Automated Vehicles and Distraction: Lessons Learned from Mt. View

By Robert Molloy, PhD, Director, NTSB Office of Highway Safety

The National Transportation Safety Board (NTSB) met on February 25 to consider the 2018 collision of a Tesla Model X, operating with partial driving automation, with a damaged crash attenuator in Mountain View, California. The car steered out of its travel lane and into a gore area, where it collided with the damaged highway safety hardware. The driver didn’t notice the errant path the vehicle had taken because he was interacting with a game application on his work phone.

March 23, 2018, crash of a Tesla in Mountain View, California
Northbound view of the crash scene before the Tesla was engulfed in flames. (Source: witness S. Engleman)

It was a tragic event for both the driver and his loved ones, and the tragedy was compounded because the event was utterly preventable. In this crash, the driver behaved as if his partially automated vehicle were self-driving when it wasn’t. The driver’s resulting distraction, tragically, led to his death. But it’s rare that a crash is the result of a single factor. At the NTSB,  we try to identify all the factors contributing to a crash so we can propose multiple methods to prevent a similar crash in the future. The NTSB doesn’t apportion blame or liability; we look for ways to prevent the next occurrence.

In this crash, we identified or reiterated several ways to prevent a similar tragedy:

  • Because drivers using portable electronic devices while driving often crash, we recommended that device manufacturers find a way to lock people out of their devices while they’re driving.
  • Because “Autopilot,” Tesla’s automated vehicle control suite, is only designed for certain conditions, we reiterated our recommendation to disable it when those conditions are not met.
  • Because Tesla’s proxy measure for driver engagement—torque on the steering wheel—was previously found ineffective, we reiterated a recommendation that Tesla find an effective measure of driver engagement.
  • Because this vehicle crashed into objects that it “did not detect, and [were] not designed to detect,” (a crash attenuator) we recommended that the National Highway Traffic Safety Administration (NHTSA) rate collision avoidance systems under its 5-star rating program, incorporating such objects into its assessment.
  • Because we found that misuse of Tesla’s automation was foreseeable, we recommended that NHTSA evaluate Tesla Autopilot-equipped vehicles to determine if the system’s operating limitations, foreseeability of driver misuse, and ability to operate the vehicle outside the intended operational design domain pose an unreasonable risk to safety, and to ensure that Tesla takes corrective action if safety defects are identified.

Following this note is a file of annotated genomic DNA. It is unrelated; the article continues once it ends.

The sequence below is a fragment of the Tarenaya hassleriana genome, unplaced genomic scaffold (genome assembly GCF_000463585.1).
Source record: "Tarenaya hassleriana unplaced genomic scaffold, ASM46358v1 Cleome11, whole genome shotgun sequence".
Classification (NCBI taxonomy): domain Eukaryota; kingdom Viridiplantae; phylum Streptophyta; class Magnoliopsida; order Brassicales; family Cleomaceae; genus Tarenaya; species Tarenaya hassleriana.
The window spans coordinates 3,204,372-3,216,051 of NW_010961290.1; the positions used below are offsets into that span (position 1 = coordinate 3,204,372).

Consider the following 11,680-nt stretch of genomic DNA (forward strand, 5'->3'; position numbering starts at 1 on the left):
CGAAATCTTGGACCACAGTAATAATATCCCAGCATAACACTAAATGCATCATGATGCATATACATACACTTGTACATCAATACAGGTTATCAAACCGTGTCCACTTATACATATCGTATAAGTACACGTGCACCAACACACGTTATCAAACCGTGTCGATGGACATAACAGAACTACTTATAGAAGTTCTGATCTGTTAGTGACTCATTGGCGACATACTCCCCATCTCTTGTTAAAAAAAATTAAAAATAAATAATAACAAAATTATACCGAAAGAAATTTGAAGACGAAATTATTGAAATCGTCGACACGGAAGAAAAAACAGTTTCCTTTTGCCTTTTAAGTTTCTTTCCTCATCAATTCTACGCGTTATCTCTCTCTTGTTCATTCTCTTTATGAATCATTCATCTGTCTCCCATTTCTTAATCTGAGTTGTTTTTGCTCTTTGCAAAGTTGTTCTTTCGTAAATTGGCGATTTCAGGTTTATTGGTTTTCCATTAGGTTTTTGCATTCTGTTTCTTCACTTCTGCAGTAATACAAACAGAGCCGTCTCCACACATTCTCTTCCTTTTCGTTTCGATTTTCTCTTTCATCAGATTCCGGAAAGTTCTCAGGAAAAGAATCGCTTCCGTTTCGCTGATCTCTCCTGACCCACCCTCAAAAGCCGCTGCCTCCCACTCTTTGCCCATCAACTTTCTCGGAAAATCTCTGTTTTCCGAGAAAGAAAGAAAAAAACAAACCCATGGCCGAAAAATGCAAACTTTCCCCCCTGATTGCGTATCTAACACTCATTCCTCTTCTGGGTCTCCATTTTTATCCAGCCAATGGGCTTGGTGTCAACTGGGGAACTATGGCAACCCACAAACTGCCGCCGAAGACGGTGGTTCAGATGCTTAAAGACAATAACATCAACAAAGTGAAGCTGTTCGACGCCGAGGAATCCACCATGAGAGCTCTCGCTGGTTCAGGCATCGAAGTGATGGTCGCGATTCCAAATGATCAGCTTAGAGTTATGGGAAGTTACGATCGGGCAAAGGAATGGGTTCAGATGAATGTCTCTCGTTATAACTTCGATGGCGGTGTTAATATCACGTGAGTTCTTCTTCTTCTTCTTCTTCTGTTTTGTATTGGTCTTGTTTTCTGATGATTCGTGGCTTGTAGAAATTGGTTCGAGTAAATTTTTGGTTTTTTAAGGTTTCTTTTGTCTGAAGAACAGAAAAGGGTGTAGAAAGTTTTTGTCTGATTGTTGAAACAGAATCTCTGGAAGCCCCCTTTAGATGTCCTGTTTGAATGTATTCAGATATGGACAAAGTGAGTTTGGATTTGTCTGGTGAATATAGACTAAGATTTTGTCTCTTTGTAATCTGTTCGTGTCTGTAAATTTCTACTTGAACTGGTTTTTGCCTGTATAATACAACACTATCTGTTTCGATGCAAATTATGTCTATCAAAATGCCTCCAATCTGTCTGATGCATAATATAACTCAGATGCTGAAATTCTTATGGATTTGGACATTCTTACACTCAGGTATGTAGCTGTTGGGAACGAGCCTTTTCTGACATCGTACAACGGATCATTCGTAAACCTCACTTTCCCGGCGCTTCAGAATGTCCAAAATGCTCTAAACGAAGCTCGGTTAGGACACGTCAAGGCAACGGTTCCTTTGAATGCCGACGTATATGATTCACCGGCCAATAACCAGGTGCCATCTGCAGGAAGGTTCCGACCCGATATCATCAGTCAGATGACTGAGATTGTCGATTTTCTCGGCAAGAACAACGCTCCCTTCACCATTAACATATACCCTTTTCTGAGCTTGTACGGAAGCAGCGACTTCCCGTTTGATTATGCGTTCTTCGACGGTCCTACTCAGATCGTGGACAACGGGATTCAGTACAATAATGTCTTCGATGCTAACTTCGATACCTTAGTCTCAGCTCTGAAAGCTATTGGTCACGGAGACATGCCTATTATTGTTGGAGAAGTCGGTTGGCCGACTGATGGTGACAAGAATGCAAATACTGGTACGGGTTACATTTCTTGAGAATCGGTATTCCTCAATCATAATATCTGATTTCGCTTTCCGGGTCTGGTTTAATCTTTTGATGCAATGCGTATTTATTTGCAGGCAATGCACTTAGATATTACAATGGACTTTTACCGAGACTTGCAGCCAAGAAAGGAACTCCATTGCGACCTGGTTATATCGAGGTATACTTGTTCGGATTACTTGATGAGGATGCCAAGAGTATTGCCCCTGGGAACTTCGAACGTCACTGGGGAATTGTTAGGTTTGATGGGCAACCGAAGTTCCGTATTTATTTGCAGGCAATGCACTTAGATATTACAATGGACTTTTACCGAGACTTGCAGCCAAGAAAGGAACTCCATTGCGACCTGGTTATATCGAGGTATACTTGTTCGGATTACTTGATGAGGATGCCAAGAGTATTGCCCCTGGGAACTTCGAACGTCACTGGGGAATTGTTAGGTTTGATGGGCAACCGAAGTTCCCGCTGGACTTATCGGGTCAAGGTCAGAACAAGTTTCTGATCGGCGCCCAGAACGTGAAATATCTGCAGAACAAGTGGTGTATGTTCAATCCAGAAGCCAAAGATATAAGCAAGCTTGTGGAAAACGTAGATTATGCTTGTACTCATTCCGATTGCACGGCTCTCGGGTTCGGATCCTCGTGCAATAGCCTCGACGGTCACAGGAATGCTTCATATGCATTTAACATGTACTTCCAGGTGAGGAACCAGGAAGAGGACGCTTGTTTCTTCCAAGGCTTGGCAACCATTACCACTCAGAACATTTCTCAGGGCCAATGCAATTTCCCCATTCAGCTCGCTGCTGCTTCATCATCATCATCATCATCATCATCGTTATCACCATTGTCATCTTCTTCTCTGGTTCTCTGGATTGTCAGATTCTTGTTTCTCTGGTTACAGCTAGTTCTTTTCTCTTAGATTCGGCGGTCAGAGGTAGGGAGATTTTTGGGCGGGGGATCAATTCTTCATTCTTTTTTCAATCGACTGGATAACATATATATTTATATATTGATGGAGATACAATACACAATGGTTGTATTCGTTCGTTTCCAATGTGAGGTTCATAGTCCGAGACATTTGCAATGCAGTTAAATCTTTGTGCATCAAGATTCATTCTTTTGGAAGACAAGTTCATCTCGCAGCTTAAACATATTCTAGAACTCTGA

• Because the crash attenuator that the Tesla crashed into had not been repaired, and because lane markings were worn in the area of the crash, we made recommendations to state agencies responsible for maintaining highway infrastructure.
  • Because Apple, the driver’s employer, had no distracted driving policy, we recommended that it adopt one.
  • Because many other companies also don’t have such a policy, and because transportation accidents are a leading cause of workplace injury and death, we recommended that the Occupational Safety and Health Administration review and revise its distracted driving initiatives and add new enforcement strategies.
  • Because it is important to have ready access to data that fits defined parameters to assess crashes involving automated vehicle control, we reiterated recommendations to require standardized data reporting, including incidents, crashes, and vehicle miles traveled, with such systems enabled. This recommendation would also allow the NTSB and NHTSA to evaluate real data on the safety of level 2 automation, not just industry claims.

When we investigate a crash, we aren’t looking for a driver, a company, or an agency to blame; we’re looking for all the ways the next crash can be prevented. When prevention is the goal, those drivers, companies, and agencies are often happy to help make the changes needed to ensure safety. We hope all parties will heed the lessons learned from this tragic crash and take the steps we’ve recommended to increase the safety of the traveling public.

 

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